Home | Slavery | Resistance | Campaign | Abolitionists | Thomas Clarkson | Sources | Teaching

Resource Date: 1840

Number: 8

Record Office: St John's College Library, Cambridge

Record Office Location Number: Folder 3 Doc 72

Description:

Draft of a speech given by Clarkson in Ipswich September 1840, prior to the development of a new anti-slavery society, to cooperate with the London Society to abolish slavery where ever it exists.

Notes: Speech outlining what it means to be a slave and the treatment of slaves. The document demonstrates Clarkson's passions and principles about slavery. It is a very accessible & personal speech, that could be used with students.

Draft of a speech given by Clarkson in Ipswich

Transcript:
My Friends! I was invited to take the Chair on this Occasion, though I am utterly unfit for it on account of old age and Infirmities, and I am sorry to say, that I cannot remain in it long for the same Reason: and yet I did not see how I could refuse the Invitation, when I considered, that the great Question of the Abolition of Slavery and the Slave Trade, to which Subjects your attention is called this night, originated wholly with myself. Yes, I have worked in this sacred Cause from the Beginning, now fifty six years; and though I have been broken down and disabled in the Pursuit of it, I am neither weary of it, nor dismayed; but I mean by the Blessing of God to continue my assistance to it, feeble as it must now be, as long as I am able. Perhaps many of you here are not acquainted with...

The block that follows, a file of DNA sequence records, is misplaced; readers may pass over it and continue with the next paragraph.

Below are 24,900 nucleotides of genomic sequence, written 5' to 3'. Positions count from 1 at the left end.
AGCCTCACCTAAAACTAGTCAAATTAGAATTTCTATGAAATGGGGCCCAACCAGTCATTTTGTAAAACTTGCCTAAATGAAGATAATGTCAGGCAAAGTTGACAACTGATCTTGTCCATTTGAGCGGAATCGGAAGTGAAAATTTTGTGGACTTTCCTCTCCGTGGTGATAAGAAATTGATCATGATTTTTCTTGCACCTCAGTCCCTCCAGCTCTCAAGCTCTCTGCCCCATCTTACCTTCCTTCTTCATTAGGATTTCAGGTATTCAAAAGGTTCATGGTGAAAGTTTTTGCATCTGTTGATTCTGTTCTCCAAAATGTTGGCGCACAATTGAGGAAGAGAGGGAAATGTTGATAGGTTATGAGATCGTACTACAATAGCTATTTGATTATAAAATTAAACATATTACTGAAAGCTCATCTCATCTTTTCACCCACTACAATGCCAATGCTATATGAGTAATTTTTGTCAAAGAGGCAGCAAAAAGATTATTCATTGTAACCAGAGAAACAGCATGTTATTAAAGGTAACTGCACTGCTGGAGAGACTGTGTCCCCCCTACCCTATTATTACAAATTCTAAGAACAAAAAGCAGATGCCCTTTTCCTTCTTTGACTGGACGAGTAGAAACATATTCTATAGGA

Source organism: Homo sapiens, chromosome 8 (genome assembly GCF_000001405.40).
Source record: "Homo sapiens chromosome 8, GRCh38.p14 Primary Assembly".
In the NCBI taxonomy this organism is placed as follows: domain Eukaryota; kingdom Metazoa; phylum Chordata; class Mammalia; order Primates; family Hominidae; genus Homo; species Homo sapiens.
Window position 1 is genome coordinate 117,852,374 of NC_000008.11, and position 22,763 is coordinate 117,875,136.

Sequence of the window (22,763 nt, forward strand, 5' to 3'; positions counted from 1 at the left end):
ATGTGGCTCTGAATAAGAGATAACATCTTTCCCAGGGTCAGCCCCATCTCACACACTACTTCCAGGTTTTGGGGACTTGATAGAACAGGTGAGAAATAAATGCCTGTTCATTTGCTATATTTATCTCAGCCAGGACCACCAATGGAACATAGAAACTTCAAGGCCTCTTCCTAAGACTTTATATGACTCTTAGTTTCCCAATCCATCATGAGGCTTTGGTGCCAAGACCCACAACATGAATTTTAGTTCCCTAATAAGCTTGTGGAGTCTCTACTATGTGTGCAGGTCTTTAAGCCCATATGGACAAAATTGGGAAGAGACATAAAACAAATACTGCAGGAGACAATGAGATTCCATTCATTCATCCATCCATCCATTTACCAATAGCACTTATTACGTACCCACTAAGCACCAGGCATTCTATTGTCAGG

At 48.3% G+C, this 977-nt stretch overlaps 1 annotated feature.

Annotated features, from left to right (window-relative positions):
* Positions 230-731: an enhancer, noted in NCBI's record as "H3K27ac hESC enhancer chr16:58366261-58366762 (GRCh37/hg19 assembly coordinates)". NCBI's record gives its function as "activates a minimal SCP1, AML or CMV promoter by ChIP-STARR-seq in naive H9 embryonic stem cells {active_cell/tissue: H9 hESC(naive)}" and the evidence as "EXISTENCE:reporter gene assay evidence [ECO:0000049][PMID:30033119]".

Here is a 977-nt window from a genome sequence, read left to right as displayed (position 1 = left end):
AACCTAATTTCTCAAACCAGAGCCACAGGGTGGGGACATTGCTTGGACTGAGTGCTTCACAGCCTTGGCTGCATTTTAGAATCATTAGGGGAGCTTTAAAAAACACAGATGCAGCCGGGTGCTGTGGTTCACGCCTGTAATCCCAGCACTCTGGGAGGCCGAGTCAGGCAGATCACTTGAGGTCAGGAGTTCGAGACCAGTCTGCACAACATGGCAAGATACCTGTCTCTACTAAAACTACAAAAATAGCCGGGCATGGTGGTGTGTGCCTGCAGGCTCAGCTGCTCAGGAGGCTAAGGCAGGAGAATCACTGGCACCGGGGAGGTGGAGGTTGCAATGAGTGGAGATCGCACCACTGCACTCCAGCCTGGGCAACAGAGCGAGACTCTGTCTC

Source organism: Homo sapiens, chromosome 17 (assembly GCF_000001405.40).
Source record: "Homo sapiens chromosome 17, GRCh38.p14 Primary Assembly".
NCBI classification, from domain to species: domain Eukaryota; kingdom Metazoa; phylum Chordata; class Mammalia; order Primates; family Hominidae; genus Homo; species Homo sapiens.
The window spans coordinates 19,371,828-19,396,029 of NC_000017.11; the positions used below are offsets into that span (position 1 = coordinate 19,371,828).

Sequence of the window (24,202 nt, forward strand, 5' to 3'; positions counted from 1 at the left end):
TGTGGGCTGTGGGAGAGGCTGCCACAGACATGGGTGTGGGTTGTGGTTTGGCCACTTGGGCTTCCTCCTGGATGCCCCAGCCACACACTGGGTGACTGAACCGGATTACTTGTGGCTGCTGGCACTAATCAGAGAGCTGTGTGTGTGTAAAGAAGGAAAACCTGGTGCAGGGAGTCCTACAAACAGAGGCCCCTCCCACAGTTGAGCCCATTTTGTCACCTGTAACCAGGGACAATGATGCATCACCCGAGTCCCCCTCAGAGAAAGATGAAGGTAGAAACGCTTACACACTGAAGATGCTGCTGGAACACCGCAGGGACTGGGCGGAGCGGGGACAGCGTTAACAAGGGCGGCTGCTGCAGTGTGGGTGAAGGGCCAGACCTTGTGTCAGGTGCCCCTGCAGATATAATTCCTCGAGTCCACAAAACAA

View Entire Transcription
Source Files:
By Permission of the Master and Fellows of St John's College Cambridge
Transcription
31.5 KB File

<< Previous Source | Source List | Next Source >>
© Copyright E2BN - East of England Broadband Network and MLA East of England 2009 | Contact Us | Terms and Conditions
E2B® and E2BN® are registered trade marks and trading names of East of England Broadband Network (Company Registration No. 04649057)